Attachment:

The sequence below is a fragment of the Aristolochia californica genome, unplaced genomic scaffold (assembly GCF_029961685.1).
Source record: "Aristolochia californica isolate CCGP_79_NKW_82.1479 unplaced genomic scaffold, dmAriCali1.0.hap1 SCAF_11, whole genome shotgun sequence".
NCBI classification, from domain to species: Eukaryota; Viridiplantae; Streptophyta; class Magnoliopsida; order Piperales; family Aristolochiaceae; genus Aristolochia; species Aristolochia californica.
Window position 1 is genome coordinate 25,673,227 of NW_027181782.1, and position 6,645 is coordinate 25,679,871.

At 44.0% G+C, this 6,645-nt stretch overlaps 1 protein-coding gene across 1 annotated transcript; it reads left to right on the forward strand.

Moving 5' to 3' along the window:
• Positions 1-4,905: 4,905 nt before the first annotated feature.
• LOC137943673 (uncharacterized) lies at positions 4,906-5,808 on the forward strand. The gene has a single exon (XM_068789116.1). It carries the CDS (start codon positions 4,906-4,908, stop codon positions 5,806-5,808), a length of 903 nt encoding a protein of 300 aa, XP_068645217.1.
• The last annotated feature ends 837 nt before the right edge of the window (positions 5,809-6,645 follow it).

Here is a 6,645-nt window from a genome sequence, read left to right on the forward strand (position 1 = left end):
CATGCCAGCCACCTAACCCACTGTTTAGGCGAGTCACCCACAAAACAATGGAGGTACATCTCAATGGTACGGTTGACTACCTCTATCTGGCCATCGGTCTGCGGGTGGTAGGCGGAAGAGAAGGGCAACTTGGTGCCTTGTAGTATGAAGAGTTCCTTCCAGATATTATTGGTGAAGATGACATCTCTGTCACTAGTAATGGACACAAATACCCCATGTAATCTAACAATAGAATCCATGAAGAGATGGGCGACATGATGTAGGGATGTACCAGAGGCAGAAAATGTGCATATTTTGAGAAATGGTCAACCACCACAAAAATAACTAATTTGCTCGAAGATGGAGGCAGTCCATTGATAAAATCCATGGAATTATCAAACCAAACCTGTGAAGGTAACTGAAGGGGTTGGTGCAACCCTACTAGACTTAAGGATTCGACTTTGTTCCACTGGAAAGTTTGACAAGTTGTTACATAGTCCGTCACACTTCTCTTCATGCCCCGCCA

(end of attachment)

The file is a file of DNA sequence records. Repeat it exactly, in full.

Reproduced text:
The sequence below is a fragment of the Aristolochia californica genome, unplaced genomic scaffold (assembly GCF_029961685.1).
Source record: "Aristolochia californica isolate CCGP_79_NKW_82.1479 unplaced genomic scaffold, dmAriCali1.0.hap1 SCAF_11, whole genome shotgun sequence".
NCBI classification, from domain to species: Eukaryota; Viridiplantae; Streptophyta; class Magnoliopsida; order Piperales; family Aristolochiaceae; genus Aristolochia; species Aristolochia californica.
Window position 1 is genome coordinate 25,673,227 of NW_027181782.1, and position 6,645 is coordinate 25,679,871.

At 44.0% G+C, this 6,645-nt stretch overlaps 1 protein-coding gene across 1 annotated transcript; it reads left to right on the forward strand.

Moving 5' to 3' along the window:
• Positions 1-4,905: 4,905 nt before the first annotated feature.
• LOC137943673 (uncharacterized) lies at positions 4,906-5,808 on the forward strand. The gene has a single exon (XM_068789116.1). It carries the CDS (start codon positions 4,906-4,908, stop codon positions 5,806-5,808), a length of 903 nt encoding a protein of 300 aa, XP_068645217.1.
• The last annotated feature ends 837 nt before the right edge of the window (positions 5,809-6,645 follow it).

Here is a 6,645-nt window from a genome sequence, read left to right on the forward strand (position 1 = left end):
CATGCCAGCCACCTAACCCACTGTTTAGGCGAGTCACCCACAAAACAATGGAGGTACATCTCAATGGTACGGTTGACTACCTCTATCTGGCCATCGGTCTGCGGGTGGTAGGCGGAAGAGAAGGGCAACTTGGTGCCTTGTAGTATGAAGAGTTCCTTCCAGATATTATTGGTGAAGATGACATCTCTGTCACTAGTAATGGACACAAATACCCCATGTAATCTAACAATAGAATCCATGAAGAGATGGGCGACATGATGTAGGGATGTACCAGAGGCAGAAAATGTGCATATTTTGAGAAATGGTCAACCACCACAAAAATAACTAATTTGCTCGAAGATGGAGGCAGTCCATTGATAAAATCCATGGAATTATCAAACCAAACCTGTGAAGGTAACTGAAGGGGTTGGTGCAACCCTACTAGACTTAAGGATTCGACTTTGTTCCACTGGAAAGTTTGACAAGTTGTTACATAGTCCGTCACACTTCTCTTCATGCCCCGCCA